Why Every Startup Must Address Climate Change

We are the first generation to feel the impact of climate change and the last generation that can do something about it. — Barack Obama

Photo by NASA on Unsplash

I’ve been a firm believer that AI will change the landscape of businesses within the next 3–5 years, at several orders of magnitude greater than even the Internet. However, there’s an even bigger driver that’ll dictate radical societal change, shifting the way we do business and live our lives: Climate Change.

In fact, as I’m writing this, global leaders from around the world are discussing ways to invest trillions of dollars into Net Zero initiatives, across all facets of society. The environment is no longer a side issue, its the core issue- and it’s a big deal for startups.

Firms like Kleiner Perkins have lead the way, taking big bets (and often big losses) on climate initiatives ranging from electricity to regenerative farming. Beyond Meat, once considered a white elephant, is now a fully integrated distribution company with the backing of the world’s largest fast food chains and Michelin-rated celebrity chefs. The climate change movement is here, but like all movements, it takes time.

The challenge is going to be getting startups to address climate change, regardless of the vertical or industry they are in. We all know that startups are at the forefront of business innovation. In the last few years, the environmental movement has grown stronger, louder, more vocal, and more effective. In large part, it’s been driven by the most passionate and committed of the Millennials. We grew up in an era of “change” and “making a difference,” and have a strong sense of right and wrong. We know that if we don’t act, then it’ll actually be too late.

The truth is, startups are uniquely positioned to address climate change. Because of their desperate need to survive, they are focused on real-time innovation, and have the agility to turn on a dime and address new needs. This exactly the kind of urgency we need when addressing climate change.

Startups are nimble, and can build solutions that address our current challenges, explore opportunities and create new solutions, and provide the basis for a new economy. The incentive structure for investing in startups needs to evolve, away from the traditional VC model, which primarily looks for companies focused on short term results and an exit strategy, towards one that looks for companies that are focused on lasting value and positive global impact.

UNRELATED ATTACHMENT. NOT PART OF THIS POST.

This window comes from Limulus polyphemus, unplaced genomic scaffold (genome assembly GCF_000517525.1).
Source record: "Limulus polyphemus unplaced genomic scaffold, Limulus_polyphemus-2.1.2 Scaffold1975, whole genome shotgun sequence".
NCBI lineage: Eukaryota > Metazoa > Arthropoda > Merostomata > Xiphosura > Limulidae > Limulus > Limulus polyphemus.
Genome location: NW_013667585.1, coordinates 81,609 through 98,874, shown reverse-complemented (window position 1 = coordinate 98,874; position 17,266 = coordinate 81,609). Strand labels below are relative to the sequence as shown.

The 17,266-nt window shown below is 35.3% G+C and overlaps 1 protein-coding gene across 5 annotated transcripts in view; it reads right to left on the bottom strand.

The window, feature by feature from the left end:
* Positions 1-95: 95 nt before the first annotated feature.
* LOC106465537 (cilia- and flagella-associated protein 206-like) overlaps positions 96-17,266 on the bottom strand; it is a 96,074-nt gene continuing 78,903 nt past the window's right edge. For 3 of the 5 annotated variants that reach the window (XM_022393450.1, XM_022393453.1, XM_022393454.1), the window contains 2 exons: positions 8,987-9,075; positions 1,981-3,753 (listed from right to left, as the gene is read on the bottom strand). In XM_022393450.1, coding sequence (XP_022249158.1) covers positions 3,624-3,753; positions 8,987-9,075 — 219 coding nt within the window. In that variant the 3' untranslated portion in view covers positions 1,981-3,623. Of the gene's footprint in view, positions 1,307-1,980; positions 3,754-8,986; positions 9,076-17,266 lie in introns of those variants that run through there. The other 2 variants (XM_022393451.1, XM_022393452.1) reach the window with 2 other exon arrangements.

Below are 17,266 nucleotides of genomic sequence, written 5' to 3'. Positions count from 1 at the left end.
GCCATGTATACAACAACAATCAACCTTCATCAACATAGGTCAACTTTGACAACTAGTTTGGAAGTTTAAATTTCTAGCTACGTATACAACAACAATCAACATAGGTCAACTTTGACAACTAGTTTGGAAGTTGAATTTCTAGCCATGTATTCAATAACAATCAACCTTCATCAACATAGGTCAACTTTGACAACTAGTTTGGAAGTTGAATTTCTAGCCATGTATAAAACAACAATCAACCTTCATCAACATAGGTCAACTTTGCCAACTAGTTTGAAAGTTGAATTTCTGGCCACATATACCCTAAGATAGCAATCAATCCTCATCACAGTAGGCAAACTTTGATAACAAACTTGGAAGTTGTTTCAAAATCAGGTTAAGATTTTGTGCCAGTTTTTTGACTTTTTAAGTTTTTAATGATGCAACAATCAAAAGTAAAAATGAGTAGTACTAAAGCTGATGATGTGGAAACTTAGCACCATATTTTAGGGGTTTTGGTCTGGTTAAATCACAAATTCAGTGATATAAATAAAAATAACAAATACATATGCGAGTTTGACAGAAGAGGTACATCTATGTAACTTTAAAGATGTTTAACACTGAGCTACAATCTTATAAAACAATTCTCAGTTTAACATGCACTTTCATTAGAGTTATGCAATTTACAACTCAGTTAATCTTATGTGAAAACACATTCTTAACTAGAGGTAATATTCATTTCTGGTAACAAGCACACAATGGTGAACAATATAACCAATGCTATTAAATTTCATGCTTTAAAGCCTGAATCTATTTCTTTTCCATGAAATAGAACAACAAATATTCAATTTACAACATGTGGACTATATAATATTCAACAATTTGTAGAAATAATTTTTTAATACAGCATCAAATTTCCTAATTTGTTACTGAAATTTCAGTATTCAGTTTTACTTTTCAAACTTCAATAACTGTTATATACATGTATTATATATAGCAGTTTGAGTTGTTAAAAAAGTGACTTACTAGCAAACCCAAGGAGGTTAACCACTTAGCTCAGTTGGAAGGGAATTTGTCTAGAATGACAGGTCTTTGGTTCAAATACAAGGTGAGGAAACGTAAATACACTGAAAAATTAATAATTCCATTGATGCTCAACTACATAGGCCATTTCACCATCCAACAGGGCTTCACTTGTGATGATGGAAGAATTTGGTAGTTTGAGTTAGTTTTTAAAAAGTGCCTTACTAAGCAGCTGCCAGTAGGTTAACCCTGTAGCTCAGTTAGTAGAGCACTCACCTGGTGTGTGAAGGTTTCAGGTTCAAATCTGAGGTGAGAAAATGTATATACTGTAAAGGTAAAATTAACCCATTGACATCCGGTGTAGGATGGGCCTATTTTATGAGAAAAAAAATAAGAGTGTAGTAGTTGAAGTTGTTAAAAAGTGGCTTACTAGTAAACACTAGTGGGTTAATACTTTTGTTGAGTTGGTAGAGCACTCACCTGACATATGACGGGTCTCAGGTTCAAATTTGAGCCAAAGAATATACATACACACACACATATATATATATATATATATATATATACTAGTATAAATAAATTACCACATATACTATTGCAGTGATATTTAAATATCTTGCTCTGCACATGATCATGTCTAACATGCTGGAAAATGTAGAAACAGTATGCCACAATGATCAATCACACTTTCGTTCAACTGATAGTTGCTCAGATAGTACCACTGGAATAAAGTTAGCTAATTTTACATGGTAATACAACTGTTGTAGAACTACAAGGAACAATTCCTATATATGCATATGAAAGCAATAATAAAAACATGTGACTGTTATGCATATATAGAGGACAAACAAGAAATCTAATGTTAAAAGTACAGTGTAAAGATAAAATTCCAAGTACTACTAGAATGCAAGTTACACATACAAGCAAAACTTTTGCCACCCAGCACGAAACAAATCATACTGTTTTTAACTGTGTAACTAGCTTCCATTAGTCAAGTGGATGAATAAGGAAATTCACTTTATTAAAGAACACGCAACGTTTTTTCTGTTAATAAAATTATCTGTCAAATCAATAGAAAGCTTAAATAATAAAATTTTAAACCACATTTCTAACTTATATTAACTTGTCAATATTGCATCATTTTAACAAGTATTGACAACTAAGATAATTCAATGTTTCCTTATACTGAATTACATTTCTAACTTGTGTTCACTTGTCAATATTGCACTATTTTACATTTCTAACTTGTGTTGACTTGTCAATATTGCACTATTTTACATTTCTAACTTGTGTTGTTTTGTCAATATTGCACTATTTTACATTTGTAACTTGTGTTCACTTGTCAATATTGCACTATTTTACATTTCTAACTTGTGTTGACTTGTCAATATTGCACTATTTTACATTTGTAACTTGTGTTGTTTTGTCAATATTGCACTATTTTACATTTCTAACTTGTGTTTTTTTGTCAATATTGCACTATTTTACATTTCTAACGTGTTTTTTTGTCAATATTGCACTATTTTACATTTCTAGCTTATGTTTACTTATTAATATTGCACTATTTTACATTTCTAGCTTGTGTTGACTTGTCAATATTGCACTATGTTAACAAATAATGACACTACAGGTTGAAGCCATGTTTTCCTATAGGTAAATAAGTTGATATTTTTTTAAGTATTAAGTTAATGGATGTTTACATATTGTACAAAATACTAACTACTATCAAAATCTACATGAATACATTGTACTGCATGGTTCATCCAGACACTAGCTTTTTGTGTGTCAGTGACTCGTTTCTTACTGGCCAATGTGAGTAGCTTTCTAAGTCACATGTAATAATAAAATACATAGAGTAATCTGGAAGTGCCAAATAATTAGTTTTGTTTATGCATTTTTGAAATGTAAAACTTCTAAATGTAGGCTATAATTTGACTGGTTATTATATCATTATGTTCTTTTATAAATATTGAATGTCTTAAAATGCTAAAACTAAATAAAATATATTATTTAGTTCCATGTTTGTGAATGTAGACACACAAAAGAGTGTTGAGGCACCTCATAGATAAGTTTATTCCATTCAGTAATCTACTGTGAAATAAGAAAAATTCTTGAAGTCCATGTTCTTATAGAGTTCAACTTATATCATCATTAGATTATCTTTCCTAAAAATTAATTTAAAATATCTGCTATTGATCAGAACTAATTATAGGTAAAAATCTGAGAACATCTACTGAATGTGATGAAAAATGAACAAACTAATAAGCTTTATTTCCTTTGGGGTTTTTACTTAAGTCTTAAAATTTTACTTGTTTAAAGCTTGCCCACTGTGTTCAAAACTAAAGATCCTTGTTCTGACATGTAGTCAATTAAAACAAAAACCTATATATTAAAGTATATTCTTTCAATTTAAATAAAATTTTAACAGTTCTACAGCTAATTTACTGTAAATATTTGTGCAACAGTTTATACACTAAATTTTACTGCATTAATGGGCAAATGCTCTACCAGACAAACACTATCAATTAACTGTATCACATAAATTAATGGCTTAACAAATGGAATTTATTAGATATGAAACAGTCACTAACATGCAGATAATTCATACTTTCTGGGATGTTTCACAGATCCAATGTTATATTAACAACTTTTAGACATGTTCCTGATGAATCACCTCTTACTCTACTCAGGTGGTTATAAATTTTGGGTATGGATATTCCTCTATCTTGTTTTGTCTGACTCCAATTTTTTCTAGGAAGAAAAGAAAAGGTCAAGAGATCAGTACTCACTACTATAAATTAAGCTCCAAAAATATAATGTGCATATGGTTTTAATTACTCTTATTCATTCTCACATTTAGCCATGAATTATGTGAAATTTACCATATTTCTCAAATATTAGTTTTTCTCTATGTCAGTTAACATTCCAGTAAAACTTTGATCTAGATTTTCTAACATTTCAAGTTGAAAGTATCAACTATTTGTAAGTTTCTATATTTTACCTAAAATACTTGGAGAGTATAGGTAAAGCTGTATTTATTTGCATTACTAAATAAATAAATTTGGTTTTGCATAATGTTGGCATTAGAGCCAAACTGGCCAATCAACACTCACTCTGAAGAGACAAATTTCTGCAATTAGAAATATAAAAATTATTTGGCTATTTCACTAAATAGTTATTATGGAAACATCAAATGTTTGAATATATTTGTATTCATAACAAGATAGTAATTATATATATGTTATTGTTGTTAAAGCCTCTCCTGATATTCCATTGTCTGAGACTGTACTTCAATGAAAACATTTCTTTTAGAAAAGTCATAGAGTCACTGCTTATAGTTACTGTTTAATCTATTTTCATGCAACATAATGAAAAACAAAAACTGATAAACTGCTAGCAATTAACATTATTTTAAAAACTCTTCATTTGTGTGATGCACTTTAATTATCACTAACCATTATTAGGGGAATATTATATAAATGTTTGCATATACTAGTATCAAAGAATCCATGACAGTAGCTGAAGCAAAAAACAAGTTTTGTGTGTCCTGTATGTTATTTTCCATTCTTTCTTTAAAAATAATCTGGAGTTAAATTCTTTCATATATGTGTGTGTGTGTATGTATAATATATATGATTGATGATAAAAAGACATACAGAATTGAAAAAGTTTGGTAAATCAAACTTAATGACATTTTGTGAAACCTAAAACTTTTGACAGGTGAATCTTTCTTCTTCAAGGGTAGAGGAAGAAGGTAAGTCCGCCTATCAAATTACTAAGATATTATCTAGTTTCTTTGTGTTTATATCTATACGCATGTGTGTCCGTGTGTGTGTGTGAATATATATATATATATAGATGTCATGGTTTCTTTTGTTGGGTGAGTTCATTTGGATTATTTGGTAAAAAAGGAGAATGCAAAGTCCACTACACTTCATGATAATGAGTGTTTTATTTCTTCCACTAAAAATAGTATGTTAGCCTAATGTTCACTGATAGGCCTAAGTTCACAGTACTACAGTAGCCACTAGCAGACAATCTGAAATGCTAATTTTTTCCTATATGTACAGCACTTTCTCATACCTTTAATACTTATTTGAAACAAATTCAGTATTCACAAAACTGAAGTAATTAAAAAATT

Our current market dynamics don’t incentivize big risks to be made on behalf of the environment, so weeding out the startups that don’t believe in climate change won’t even be a thought. For example, if you’re an early stage company, and have raised $1M in total with $500K in revenue and are looking to raise your series A, to get traditional VC backing, you’d better be prepared to address an ROI, a plan for growth, and an exit strategy. Addressing scalability in a Net Zero pipeline isn’t even a consideration for most entrepreneurs at this stage. This could change through VC-subsidized funds that are focused on building networked solutions to climate change, as opposed to just investing in them.

Imagine if Amazon built into their first algorithm a mechanism to sort brands by carbon footprint? Imagine Amazon trying to apply climate thinking now against shareholder best interest? It would never happen, not because of lack of desire, but simply because it is impossible to redesign a cruise ship fundamentally, once it’s filled with people. This makes the need for startups to address climate change the linchpin to the long-term survival of humanity — in all ways, the entrepreneur is our last, best hope at saving the world.

This brings to mind the question of talent vs. intent; the incentives for entrepreneurship are almost always money first. Are there enough people with the right expertise and the actual intent to address climate change?

If we’re not working on making sure that startups get addressed by people with a passion for climate change, then we’re just building further pipelines into a bleak future for the same people to make the same mistakes again. We don’t have that kind of time left, which makes it a core necessity to take a very different approach to startup evaluation and investing.

Climate change is a massive opportunity to reimagine everything — our cities, our infrastructure, our economies — and realize the kind of world we want to live in (one that isn’t literally on fire). Global Warming is accelerating, and the Arctic ice is melting. The cost of natural disasters has grown exponentially over the past decade, with no bridge in sight.

What we do with our time and resources, whether it’s a dollar, a vote, or our actions, will have a profound impact on the longevity of life on this planet. Entrepreneurship is a powerful force, and the rise of the Net Zero Economy can come from the entrepreneurs of today. Together, we can solve climate change once and for all. We can still be the last generation to benefit from the bounty that nature has provided us in carbon, but we can’t be the last generation to turn a blind eye. The time is now, the need is clear. Let’s get to work!

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